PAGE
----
The Lived Experience of the Pregnant HIV Seropositive Woman

Date of Award


Degree Type


Degree Name

Master of Science in Nursing (MSN)



First Advisor

Dr. Constance E. Young


The purpose of this phenomenological study was to describe the essential meanings, qualities, and structure of the lived experience of the women who were pregnant and HIV seropositive. Four women were selected who were aware of their HIV seropositive status and had been pregnant or who were pregnant at the time of the research. Data were generated using unstructured, in-depth, face to face interviews. Data were analyzed using Colaizzi's (1978) method of phenomenology. The result revealed five essential themes that add to the limited knowledge base that generates new meaning of the nature and essence of the experience of being pregnant with the knowledge of HIV seropositivity. These themes includes anticipation, changing, support, faith, and self-care. A description of the phenomenon of the lived experience of the HIV seropositive pregnant women was provided. Implications for these findings include better understanding of the experience of women who are HIV-positive and pregnant. Areas for intervention are outlined and ideas for future nursing research is provided.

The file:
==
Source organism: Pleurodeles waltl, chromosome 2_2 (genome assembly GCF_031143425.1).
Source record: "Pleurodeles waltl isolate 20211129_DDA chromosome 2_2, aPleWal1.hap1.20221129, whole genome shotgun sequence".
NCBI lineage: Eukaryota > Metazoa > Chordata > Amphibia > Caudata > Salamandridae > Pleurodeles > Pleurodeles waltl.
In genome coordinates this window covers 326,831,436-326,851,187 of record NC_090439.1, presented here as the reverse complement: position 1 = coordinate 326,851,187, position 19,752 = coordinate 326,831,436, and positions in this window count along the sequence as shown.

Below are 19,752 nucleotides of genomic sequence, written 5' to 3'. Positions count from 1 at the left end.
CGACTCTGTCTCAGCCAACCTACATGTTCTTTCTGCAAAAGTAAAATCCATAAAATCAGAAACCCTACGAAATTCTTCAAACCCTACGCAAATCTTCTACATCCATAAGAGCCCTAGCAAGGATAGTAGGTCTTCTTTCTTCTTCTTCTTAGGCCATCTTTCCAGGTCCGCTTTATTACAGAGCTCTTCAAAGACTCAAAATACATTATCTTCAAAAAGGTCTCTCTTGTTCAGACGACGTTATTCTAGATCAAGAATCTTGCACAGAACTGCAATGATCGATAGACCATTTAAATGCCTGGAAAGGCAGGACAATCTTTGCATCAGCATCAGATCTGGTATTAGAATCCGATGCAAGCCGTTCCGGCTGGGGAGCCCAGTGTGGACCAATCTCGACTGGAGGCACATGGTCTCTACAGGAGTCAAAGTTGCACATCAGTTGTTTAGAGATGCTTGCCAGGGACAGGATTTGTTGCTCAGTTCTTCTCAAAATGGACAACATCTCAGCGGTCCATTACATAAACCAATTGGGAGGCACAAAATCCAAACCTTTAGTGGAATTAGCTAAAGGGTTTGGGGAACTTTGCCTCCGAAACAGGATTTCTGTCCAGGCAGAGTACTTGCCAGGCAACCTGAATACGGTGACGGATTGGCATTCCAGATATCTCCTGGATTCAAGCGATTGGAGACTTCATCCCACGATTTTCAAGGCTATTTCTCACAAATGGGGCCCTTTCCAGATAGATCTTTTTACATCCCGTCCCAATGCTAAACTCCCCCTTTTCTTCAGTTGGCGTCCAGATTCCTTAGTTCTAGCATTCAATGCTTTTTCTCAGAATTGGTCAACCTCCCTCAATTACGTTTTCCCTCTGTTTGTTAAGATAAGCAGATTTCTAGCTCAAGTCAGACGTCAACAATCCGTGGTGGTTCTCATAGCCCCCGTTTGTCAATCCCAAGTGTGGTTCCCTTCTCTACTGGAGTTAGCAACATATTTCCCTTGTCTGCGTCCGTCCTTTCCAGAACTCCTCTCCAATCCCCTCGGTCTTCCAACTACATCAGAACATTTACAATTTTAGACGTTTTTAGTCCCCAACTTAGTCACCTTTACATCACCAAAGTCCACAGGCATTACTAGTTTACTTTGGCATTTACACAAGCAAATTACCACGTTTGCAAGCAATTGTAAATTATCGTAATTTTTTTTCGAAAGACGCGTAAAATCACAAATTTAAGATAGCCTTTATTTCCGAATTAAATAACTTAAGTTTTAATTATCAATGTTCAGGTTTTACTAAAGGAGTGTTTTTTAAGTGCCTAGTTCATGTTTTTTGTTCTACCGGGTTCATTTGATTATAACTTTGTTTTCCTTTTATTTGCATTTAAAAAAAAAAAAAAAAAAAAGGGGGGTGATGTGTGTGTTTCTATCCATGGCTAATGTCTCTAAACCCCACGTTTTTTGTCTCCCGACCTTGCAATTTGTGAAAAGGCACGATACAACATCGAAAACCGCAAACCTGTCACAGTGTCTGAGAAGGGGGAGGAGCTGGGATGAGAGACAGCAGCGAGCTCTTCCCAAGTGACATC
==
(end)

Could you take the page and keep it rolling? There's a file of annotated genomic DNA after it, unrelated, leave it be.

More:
Master's Thesis submitted to the Faculty Sacred Heart University Nursing Program in partial fulfillment of the requirements for the Degree Master of Nursing.